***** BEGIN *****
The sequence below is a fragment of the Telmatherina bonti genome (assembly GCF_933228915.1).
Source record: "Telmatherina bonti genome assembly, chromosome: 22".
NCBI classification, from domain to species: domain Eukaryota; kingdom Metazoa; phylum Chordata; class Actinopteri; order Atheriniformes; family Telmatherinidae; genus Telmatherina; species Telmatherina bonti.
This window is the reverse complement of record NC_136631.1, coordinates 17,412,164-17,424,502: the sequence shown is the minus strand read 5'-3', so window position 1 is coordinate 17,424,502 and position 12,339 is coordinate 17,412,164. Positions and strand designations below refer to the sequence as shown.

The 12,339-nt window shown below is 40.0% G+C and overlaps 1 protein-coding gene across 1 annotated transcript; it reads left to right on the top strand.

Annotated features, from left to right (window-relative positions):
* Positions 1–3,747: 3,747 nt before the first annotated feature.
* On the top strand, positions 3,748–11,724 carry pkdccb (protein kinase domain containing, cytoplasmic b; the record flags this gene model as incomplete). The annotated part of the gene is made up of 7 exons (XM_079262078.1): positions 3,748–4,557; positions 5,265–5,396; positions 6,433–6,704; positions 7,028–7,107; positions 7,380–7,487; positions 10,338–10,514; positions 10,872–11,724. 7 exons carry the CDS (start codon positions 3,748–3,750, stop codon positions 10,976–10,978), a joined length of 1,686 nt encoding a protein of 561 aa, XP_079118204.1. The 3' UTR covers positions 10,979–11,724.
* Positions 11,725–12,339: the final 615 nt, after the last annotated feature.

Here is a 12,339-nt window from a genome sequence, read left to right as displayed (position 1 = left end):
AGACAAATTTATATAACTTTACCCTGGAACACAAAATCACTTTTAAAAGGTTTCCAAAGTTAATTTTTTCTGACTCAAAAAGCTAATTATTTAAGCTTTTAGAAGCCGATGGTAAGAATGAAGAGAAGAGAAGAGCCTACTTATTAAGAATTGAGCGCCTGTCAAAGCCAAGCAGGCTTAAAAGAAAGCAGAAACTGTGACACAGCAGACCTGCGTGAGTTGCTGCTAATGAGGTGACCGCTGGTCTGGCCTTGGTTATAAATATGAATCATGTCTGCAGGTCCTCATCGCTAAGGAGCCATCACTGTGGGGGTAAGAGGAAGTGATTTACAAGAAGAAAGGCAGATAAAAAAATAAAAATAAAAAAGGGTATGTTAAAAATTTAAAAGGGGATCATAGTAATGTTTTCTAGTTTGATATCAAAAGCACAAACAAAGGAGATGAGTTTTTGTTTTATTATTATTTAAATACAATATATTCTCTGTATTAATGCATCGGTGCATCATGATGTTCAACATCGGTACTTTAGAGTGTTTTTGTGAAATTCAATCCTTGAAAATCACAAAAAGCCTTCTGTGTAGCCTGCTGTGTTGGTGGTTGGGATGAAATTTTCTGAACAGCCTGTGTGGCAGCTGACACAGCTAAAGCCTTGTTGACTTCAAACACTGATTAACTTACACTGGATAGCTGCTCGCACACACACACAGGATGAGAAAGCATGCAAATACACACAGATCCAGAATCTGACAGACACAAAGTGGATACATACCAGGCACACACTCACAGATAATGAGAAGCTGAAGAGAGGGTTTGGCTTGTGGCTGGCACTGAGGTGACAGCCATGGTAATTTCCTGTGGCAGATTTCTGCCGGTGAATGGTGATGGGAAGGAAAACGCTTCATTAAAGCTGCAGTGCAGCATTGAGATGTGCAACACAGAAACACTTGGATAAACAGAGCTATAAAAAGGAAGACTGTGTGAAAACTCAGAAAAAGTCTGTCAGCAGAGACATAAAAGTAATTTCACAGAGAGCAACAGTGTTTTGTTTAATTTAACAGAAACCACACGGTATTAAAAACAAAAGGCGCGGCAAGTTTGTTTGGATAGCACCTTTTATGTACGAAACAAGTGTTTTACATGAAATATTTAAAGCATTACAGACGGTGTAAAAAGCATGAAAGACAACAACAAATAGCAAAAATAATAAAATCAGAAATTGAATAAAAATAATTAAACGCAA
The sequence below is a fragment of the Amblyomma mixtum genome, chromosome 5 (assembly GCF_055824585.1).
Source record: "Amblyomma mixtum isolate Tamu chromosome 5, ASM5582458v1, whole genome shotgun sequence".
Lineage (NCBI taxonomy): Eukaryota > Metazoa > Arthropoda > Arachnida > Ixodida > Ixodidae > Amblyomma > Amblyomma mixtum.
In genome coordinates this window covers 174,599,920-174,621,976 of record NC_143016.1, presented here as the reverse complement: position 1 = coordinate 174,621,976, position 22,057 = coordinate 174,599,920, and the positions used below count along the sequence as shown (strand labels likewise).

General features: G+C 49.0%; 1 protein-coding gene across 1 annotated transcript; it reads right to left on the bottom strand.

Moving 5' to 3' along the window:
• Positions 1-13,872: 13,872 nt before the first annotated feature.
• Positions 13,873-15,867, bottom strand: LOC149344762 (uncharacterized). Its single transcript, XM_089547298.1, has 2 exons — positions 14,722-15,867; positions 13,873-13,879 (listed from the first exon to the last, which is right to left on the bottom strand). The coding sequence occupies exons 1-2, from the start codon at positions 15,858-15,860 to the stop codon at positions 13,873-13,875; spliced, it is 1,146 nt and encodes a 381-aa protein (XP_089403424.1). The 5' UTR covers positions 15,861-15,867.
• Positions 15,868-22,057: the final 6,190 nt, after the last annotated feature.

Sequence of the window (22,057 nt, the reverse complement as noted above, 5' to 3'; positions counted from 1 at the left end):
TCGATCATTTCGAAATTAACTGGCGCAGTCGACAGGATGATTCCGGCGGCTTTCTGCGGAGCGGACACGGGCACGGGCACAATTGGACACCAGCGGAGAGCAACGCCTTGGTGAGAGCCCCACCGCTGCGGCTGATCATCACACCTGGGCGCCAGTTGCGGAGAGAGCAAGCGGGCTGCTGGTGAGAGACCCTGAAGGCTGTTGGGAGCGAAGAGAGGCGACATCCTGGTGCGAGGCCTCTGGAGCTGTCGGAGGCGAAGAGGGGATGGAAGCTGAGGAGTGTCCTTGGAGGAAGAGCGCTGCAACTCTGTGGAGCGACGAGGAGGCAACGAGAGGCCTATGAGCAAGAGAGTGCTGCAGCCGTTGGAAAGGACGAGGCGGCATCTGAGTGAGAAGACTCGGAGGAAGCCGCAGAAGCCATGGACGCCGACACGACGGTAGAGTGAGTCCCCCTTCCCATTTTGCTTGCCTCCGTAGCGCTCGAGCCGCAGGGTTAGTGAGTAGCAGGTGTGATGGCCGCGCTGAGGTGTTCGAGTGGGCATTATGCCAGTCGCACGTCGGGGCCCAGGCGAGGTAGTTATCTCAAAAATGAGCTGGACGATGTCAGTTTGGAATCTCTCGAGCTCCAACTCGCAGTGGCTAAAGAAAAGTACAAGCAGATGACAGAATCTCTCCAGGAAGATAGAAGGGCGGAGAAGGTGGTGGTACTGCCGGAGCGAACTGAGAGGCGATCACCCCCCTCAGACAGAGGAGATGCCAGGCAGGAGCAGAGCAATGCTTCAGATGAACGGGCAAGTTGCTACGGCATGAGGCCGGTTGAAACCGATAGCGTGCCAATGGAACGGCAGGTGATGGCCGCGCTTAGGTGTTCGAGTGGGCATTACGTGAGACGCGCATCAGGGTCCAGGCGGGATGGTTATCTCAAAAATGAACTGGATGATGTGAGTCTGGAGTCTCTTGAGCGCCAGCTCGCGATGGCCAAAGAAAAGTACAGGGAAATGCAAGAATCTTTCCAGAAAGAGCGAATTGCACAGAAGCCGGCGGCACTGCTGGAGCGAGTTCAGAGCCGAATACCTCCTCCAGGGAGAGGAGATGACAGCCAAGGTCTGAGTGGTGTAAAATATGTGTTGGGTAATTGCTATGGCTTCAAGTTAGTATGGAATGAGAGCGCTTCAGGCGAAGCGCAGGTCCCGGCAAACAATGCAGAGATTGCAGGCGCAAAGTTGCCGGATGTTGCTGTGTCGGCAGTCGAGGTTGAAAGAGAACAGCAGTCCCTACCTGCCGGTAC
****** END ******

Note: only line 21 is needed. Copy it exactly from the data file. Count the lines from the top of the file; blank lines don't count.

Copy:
Sequence of the window (22,057 nt, the reverse complement as noted above, 5' to 3'; positions counted from 1 at the left end):